There is a war being fought on the internet right now, but most of us don’t even notice. The war isn’t about the internet itself, but how we access it.
Welcome to Browser Wars!
This week we’ll take a quick look at how the browser landscape came to be the vicious online battlefield that it is today.
By 1995 the World Wide Web was being to be noticed, and began to become part of popular culture. Many of us may remember the first browser we used back then was AOL, a few readers might even remember Prodigy.
Seeing the success of the Netscape browser used by these two ancient internet companies, Windows released Internet Explorer 1.0 as part of the Windows 95 Plus pack in August 1995. Both companies began releasing updates in rapid succession over the next couple of years. It seemed that every time we turned around either Netscape or Internet Explorer was releasing a new version and wanting us to update. They were competing for the most users; the title of the best browser. Of course, all this was at the expense of being fairly buggy, but they kept showing us more and more “amazing” features.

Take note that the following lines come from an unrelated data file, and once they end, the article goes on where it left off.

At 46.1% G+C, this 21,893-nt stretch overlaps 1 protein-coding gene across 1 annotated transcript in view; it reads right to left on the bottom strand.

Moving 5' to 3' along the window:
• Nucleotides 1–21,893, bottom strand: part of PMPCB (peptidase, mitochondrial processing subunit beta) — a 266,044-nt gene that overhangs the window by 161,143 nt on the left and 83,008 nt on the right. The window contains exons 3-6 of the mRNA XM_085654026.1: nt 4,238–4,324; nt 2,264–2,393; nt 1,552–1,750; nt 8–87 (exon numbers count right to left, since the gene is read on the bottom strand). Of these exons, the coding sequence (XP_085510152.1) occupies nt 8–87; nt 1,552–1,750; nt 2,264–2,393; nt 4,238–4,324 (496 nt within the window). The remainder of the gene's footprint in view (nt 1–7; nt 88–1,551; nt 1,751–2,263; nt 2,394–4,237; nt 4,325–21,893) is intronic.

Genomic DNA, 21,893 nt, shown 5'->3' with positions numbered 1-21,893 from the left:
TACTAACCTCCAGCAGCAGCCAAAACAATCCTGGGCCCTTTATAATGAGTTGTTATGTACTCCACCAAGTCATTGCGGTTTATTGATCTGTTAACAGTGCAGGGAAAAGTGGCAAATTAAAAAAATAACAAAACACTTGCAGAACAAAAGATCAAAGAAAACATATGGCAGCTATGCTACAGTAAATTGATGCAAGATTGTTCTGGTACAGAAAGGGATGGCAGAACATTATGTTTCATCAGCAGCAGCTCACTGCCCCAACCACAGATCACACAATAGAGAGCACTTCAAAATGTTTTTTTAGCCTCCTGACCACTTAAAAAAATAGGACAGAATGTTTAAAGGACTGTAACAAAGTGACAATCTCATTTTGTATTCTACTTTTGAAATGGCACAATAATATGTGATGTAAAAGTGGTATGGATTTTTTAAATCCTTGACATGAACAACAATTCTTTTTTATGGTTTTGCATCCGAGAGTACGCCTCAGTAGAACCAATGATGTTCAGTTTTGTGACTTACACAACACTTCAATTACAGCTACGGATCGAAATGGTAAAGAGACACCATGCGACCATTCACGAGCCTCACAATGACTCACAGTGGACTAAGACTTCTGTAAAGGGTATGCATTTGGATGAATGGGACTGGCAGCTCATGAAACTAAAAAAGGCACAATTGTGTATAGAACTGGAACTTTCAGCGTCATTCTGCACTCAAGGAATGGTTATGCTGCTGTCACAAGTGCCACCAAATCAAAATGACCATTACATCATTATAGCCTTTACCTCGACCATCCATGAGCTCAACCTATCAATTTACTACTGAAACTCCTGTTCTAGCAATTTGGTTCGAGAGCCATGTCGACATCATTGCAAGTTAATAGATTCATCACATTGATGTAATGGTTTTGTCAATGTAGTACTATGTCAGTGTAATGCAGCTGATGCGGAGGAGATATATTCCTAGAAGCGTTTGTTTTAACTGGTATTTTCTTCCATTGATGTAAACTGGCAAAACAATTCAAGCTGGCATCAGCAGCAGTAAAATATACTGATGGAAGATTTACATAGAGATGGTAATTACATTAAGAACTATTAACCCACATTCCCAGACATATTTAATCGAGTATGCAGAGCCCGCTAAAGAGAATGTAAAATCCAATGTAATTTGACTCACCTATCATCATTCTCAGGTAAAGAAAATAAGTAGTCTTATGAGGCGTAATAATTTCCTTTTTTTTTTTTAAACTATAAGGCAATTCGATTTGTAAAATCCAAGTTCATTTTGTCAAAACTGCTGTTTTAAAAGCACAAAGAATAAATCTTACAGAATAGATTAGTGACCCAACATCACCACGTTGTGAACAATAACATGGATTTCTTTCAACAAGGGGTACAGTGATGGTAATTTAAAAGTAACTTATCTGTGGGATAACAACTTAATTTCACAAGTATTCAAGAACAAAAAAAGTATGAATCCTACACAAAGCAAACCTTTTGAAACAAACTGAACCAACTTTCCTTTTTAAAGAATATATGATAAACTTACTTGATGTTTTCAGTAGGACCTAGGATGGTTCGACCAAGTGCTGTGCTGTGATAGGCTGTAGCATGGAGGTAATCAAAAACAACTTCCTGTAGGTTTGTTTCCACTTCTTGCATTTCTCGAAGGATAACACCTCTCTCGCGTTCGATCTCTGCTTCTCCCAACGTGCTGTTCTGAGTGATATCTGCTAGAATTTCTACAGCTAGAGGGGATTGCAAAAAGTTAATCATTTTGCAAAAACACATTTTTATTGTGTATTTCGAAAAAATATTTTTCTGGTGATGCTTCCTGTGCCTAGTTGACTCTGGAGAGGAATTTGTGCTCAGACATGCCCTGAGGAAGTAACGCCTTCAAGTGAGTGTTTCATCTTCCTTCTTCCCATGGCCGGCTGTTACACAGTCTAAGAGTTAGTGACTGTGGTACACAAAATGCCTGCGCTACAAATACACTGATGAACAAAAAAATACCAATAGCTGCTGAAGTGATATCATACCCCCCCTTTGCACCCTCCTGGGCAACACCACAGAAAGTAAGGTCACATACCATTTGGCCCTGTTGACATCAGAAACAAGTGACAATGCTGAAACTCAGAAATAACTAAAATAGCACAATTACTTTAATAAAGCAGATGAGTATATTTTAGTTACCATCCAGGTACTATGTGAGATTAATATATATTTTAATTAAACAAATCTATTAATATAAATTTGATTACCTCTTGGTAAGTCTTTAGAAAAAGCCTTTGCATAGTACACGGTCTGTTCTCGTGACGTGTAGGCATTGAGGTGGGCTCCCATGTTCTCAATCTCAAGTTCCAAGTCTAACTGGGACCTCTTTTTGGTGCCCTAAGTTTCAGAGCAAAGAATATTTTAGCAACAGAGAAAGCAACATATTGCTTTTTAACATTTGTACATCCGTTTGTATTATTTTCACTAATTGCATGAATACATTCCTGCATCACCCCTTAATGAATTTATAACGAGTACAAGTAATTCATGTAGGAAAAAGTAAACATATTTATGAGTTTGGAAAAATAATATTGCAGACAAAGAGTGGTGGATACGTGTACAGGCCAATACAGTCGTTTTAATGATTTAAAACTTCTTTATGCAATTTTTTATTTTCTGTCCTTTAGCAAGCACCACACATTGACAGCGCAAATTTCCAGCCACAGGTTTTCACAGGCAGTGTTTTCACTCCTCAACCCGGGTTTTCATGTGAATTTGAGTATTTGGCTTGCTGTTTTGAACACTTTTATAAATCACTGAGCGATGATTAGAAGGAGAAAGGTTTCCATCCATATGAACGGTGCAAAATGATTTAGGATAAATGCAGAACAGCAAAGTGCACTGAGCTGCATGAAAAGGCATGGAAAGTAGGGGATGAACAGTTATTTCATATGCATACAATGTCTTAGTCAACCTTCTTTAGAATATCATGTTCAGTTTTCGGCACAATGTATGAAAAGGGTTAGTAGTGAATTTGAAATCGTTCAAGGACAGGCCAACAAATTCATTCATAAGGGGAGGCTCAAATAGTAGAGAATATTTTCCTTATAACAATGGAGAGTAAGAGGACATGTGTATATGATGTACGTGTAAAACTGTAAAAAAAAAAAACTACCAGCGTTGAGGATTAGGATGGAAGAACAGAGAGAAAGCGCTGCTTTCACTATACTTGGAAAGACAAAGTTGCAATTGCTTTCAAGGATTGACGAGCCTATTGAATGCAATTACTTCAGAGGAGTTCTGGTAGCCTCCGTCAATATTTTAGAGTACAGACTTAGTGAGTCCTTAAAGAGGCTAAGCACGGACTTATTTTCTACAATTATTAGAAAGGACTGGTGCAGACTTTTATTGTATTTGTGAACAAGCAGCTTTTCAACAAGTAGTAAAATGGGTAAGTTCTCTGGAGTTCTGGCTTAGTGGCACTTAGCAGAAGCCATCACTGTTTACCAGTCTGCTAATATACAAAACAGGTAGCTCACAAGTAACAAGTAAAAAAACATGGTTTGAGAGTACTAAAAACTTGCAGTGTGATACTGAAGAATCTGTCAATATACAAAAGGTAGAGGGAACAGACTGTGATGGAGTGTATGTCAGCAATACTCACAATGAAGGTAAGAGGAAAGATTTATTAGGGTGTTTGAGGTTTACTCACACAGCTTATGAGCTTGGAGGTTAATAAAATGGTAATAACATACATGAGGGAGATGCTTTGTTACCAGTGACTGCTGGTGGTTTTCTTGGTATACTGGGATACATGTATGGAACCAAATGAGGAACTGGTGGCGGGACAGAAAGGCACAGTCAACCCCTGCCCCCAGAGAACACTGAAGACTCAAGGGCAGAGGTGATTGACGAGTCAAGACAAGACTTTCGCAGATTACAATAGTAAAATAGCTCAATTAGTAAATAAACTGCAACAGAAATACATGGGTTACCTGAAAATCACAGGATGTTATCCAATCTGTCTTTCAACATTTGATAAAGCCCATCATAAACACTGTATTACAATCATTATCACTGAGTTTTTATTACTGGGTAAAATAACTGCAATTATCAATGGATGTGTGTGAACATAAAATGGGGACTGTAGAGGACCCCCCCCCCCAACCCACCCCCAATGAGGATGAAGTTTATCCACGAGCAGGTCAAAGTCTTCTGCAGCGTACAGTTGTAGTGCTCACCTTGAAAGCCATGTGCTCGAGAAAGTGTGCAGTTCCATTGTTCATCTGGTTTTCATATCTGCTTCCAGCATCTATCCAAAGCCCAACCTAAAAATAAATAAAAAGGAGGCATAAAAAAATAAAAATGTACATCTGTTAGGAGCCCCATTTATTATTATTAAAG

It wasn’t just users these companies were fighting for, it was money. A popular web browser could make a lot of money from the bids by search engines to be the default search engine, not to mention popular webpages wanting to be pre-installed in the browsers bookmarks.
A seemed a minor battle until Microsoft “wowed” us with the speedy and stable update to IE 4.0 in 1997. Using the “monopoly” they had with the Windows operating system, they began packaging Internet Explorer with every release of Windows.
Over the next few years Microsoft slowly cut off Netscape’s “air supply” with its numerous resources. It even created a licensing agreement with AOL to base AOL’s primary interface on IE rather than Netscape. IE began adding features much like those of Netscape and few superior. The want to download and install Netscape.
Thinking it had finally won the monopoly over the internet, it began to relax with Yahoo as it’s default search engine, and many news websites pre-installed as book marks. It turned its ventures to other things.
Little did it know it was being stalked by a big red “O” and a cute little “fox”.
More on that battle next week.